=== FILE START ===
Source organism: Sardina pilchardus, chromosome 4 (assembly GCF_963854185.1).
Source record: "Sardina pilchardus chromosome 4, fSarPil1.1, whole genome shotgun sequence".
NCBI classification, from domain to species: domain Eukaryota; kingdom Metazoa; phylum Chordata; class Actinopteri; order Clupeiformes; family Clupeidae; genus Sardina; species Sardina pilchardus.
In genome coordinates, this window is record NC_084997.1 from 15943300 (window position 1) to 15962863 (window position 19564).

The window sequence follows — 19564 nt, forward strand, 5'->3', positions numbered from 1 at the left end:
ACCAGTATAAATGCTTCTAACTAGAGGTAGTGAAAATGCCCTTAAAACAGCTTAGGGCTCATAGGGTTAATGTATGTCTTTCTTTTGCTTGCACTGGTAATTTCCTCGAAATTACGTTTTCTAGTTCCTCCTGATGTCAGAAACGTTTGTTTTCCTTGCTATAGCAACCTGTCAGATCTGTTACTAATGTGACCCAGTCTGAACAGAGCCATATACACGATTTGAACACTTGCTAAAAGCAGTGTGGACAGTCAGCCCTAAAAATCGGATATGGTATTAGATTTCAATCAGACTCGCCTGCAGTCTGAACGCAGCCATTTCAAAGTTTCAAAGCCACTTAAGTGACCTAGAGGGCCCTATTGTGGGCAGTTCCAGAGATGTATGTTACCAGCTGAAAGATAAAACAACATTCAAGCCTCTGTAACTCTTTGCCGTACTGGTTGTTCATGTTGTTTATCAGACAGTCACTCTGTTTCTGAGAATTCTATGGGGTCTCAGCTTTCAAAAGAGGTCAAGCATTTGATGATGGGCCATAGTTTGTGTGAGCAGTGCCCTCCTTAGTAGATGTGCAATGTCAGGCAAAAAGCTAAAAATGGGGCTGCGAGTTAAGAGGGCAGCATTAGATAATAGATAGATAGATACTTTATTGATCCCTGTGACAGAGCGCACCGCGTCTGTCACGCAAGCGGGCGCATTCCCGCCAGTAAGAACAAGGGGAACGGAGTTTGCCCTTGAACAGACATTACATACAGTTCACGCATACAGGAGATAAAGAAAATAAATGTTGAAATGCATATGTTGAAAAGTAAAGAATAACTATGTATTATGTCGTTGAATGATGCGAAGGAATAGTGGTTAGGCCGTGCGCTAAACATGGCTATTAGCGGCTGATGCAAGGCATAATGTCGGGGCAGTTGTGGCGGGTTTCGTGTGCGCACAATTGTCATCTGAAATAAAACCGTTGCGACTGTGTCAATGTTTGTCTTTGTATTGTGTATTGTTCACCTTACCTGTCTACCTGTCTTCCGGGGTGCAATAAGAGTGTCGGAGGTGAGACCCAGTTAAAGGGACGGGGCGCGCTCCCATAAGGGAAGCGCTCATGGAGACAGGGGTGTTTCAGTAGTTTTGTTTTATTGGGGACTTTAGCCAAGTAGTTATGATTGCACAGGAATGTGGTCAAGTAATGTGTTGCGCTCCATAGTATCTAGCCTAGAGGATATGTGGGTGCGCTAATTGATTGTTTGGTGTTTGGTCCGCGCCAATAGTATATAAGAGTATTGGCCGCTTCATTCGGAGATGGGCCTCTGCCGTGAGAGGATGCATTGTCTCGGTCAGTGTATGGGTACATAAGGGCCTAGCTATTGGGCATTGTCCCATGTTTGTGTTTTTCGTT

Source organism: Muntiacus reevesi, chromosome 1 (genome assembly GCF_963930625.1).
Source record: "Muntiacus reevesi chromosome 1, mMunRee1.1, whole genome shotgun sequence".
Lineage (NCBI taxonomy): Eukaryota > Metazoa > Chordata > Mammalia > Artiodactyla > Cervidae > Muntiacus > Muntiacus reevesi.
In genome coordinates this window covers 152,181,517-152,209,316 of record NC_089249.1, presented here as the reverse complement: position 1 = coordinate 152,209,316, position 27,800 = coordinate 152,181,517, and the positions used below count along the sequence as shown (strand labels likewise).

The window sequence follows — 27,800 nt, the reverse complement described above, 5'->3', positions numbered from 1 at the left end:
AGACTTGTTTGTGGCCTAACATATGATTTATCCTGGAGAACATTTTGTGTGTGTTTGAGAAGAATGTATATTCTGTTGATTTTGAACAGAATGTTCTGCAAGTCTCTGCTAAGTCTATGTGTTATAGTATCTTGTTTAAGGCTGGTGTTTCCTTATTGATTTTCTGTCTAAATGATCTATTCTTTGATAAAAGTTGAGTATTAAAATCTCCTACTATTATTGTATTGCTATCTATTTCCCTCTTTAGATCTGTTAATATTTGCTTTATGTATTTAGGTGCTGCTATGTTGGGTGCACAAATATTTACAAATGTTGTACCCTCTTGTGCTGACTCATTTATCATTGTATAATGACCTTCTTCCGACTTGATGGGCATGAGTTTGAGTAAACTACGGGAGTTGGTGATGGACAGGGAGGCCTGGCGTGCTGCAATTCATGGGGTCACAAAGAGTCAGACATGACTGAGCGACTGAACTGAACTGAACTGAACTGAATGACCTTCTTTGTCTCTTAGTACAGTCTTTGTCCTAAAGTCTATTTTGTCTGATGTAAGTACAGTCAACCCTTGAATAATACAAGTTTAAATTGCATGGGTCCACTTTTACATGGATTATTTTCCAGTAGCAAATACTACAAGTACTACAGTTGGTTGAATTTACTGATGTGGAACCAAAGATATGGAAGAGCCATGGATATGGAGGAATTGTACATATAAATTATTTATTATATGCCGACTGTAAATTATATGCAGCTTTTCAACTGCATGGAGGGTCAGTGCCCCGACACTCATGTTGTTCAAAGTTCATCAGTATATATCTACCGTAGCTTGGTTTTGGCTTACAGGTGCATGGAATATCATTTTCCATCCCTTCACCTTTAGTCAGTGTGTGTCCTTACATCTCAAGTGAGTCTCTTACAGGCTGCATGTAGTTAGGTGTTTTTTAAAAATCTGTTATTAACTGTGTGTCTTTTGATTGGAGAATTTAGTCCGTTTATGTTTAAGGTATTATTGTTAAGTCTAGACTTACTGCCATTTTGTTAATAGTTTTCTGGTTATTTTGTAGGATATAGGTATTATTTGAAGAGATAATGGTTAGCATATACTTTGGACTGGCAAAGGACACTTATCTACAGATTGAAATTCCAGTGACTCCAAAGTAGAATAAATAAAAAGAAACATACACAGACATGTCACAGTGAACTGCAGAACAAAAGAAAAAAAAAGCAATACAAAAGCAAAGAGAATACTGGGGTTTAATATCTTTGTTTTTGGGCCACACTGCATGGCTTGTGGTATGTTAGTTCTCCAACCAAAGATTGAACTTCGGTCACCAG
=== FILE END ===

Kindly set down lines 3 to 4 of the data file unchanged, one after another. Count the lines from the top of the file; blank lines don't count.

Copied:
NCBI classification, from domain to species: domain Eukaryota; kingdom Metazoa; phylum Chordata; class Actinopteri; order Clupeiformes; family Clupeidae; genus Sardina; species Sardina pilchardus.
In genome coordinates, this window is record NC_084997.1 from 15943300 (window position 1) to 15962863 (window position 19564).